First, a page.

In a move to satisfy European privacy regulators, Microsoft today said it will erase Internet protocol (IP) addresses linked with search queries after six months. The change to the company's Bing search engine cuts the time the information is held from 18 months. The announcement was made in Brussels by John Vassallo, Microsoft's vice president of European Union affairs, according to Bloomberg.
The change addresses concerns of EU officials, who have been examining search engines for possible violations of European privacy laws. The EU told Google, Microsoft, and Yahoo in October that the search giants must reduce the number of months they keep user search data. The European Commission's Article 29 report recommends a data-retention period of six months or less.
Yahoo has already cut the amount of time it stores IP addresses for searches to three months. Google keeps the data for nine months.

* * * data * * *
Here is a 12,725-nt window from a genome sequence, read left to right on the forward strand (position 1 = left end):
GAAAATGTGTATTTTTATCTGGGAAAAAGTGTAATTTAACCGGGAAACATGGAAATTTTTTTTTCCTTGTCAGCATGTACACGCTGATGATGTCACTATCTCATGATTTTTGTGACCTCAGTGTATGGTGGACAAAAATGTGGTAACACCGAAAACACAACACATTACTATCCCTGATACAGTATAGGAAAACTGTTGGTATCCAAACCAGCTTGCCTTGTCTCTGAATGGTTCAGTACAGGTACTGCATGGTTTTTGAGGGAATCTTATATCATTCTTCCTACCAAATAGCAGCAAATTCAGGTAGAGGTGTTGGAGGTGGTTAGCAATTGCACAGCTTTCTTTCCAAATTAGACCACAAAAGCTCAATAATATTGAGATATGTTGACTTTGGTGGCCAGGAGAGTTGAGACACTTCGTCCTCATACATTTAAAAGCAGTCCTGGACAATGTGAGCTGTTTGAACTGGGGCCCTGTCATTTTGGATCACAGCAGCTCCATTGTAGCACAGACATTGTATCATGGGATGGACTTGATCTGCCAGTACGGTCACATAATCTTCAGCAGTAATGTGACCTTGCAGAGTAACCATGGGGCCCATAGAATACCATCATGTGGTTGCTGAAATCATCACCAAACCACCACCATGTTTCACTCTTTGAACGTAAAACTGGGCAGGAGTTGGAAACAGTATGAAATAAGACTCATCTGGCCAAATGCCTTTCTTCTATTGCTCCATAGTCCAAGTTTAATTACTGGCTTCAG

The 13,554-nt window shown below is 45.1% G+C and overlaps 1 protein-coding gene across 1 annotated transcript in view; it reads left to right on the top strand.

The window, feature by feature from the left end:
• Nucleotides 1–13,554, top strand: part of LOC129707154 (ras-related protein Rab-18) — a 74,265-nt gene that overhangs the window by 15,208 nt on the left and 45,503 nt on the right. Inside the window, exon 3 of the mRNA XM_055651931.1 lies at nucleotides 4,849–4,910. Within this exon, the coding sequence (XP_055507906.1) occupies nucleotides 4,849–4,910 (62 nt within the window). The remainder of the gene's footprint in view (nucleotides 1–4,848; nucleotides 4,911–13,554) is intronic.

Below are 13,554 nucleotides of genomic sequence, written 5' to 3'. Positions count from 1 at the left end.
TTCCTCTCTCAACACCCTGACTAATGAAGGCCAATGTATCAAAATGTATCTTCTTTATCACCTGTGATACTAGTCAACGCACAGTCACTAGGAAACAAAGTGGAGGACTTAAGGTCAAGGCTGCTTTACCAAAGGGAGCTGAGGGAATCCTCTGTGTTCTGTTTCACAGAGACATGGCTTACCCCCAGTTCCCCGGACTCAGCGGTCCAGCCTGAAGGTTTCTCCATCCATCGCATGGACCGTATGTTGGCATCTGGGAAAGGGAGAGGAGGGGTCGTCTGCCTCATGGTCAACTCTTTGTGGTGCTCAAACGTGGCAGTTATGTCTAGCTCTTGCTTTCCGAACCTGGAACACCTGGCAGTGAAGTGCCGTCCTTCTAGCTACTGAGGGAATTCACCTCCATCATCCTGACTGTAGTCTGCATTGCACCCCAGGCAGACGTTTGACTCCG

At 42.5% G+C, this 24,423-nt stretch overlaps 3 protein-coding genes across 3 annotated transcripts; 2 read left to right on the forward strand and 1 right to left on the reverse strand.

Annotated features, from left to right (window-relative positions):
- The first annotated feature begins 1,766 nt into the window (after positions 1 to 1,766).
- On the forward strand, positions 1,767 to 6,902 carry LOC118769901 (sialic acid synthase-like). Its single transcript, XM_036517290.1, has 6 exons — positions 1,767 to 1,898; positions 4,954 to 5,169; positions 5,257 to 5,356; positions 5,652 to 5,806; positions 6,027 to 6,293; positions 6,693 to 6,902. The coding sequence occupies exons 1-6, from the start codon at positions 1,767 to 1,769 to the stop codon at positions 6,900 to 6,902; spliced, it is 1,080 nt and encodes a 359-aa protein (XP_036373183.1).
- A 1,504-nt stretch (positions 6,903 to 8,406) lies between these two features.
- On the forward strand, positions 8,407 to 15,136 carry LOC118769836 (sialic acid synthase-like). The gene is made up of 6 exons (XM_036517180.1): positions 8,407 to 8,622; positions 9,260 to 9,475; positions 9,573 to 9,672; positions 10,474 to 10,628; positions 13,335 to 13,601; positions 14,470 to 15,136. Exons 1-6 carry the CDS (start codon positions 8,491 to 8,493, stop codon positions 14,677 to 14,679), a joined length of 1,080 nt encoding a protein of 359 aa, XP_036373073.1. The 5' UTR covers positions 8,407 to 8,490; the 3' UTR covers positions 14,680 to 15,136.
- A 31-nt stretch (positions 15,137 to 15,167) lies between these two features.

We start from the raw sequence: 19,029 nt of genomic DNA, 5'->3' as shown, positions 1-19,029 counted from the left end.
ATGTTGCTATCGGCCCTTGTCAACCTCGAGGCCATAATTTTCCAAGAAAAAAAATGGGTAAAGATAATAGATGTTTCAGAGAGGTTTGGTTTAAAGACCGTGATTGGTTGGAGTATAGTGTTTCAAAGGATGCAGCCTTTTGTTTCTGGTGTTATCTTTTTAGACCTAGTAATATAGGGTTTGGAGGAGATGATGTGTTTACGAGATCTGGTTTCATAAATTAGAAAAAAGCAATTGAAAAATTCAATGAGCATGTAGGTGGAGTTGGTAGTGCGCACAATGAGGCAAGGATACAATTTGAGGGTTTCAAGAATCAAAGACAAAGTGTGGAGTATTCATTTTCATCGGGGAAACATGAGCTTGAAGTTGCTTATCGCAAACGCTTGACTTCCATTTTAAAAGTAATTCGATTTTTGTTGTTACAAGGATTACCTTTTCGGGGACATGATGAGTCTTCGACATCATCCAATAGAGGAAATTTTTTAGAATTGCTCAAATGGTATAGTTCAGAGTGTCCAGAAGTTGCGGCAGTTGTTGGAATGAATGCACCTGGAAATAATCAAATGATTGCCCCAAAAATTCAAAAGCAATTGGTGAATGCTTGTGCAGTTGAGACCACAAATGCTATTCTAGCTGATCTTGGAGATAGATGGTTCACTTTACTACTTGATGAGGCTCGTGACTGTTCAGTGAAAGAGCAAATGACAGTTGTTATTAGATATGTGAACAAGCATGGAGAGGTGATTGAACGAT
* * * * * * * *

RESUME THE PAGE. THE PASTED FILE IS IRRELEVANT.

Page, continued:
Competitive Advantage for Bing?
Microsoft has aggressively promoted Bing since launching the search engine last year, but the company's ad campaign has focused on Bing's purported advantages in accuracy and usability.
Will privacy become yet another weapon in Microsoft's marketing arsenal?
"I don't think Microsoft will play this as a competitive advantage over their competitors in the consumer market," says IDC analyst Hadley Reynolds, who covers the Web search market. "I don't see this length of time of maintaining the information as being a big deal.
"Particularly in the U.S., these privacy issues are not as cutting an issue for people who use the Web sites as they would be in Europe, where there are very different laws governing privacy of individuals' information," he says.
What matters most to users? "The competitive advantage between search services is based on the user experience--how successful consumers are with their queries," Reynolds adds.
Despite its best efforts, Bing can't seem to lure many consumers from Google Search, which continues to dominate the U.S. market.